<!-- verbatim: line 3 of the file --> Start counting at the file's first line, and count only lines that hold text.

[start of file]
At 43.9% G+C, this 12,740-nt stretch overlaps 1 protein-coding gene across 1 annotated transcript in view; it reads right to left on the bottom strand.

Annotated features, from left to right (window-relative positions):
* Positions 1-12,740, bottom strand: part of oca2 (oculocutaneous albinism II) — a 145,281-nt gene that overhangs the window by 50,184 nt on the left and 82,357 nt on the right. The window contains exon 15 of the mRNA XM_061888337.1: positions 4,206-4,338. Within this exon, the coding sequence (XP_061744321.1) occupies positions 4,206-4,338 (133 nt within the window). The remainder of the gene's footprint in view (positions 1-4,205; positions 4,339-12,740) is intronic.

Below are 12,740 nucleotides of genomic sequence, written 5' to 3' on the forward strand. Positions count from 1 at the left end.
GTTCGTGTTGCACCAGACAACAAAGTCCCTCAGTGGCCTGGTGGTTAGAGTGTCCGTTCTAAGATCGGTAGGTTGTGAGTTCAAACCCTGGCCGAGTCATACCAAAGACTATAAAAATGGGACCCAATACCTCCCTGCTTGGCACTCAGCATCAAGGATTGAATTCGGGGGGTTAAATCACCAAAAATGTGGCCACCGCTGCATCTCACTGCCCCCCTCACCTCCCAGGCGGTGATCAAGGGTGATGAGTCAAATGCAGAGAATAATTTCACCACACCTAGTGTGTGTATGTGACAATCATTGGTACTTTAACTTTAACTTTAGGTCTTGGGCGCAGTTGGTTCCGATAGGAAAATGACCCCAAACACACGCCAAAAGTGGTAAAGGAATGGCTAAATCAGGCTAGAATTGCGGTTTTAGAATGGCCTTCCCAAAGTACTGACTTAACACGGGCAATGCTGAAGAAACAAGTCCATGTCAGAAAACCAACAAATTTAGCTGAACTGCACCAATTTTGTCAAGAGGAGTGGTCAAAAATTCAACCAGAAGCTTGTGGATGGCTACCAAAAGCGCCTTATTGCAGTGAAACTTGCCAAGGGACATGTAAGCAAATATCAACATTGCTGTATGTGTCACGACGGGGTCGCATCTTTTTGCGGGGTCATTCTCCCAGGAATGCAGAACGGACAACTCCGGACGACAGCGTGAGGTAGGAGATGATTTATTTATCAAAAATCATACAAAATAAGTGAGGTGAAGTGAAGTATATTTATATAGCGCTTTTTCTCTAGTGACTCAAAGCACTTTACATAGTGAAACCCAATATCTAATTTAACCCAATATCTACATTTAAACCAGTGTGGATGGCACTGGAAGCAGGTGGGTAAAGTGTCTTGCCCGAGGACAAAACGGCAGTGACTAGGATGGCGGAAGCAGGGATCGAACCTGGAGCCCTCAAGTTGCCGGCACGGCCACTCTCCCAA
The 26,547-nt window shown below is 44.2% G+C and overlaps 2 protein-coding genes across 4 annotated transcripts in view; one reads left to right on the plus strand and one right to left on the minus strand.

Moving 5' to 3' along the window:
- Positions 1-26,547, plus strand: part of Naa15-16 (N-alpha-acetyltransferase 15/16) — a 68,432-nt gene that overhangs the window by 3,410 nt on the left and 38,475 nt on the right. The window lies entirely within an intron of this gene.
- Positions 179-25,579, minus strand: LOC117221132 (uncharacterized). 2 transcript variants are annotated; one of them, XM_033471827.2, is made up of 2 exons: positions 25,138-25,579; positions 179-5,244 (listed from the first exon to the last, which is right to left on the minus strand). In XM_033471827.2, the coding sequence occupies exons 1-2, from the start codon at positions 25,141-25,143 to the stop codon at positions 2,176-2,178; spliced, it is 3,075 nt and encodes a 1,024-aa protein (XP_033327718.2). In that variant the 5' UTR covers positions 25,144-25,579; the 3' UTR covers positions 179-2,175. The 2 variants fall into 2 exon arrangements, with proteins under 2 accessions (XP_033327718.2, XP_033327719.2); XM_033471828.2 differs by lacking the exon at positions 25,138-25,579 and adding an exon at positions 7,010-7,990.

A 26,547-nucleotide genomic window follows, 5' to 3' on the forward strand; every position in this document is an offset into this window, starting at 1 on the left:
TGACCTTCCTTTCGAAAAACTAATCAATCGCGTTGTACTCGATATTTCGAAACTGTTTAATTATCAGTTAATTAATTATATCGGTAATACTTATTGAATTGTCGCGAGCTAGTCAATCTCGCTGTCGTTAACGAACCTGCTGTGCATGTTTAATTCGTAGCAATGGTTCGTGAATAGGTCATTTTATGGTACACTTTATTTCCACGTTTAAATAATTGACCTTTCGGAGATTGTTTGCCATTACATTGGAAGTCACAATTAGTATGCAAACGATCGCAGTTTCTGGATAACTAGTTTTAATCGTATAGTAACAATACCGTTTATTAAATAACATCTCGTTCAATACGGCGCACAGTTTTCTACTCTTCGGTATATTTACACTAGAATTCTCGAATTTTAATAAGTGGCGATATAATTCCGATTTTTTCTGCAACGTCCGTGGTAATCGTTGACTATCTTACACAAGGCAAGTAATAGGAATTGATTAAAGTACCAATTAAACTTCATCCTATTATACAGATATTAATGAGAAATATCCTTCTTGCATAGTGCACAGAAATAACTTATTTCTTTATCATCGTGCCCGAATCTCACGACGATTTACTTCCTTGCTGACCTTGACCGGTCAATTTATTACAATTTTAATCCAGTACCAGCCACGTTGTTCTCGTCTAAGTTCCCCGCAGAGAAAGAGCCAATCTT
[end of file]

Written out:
* Positions 1-12,740, bottom strand: part of oca2 (oculocutaneous albinism II) — a 145,281-nt gene that overhangs the window by 50,184 nt on the left and 82,357 nt on the right. The window contains exon 15 of the mRNA XM_061888337.1: positions 4,206-4,338. Within this exon, the coding sequence (XP_061744321.1) occupies positions 4,206-4,338 (133 nt within the window). The remainder of the gene's footprint in view (positions 1-4,205; positions 4,339-12,740) is intronic.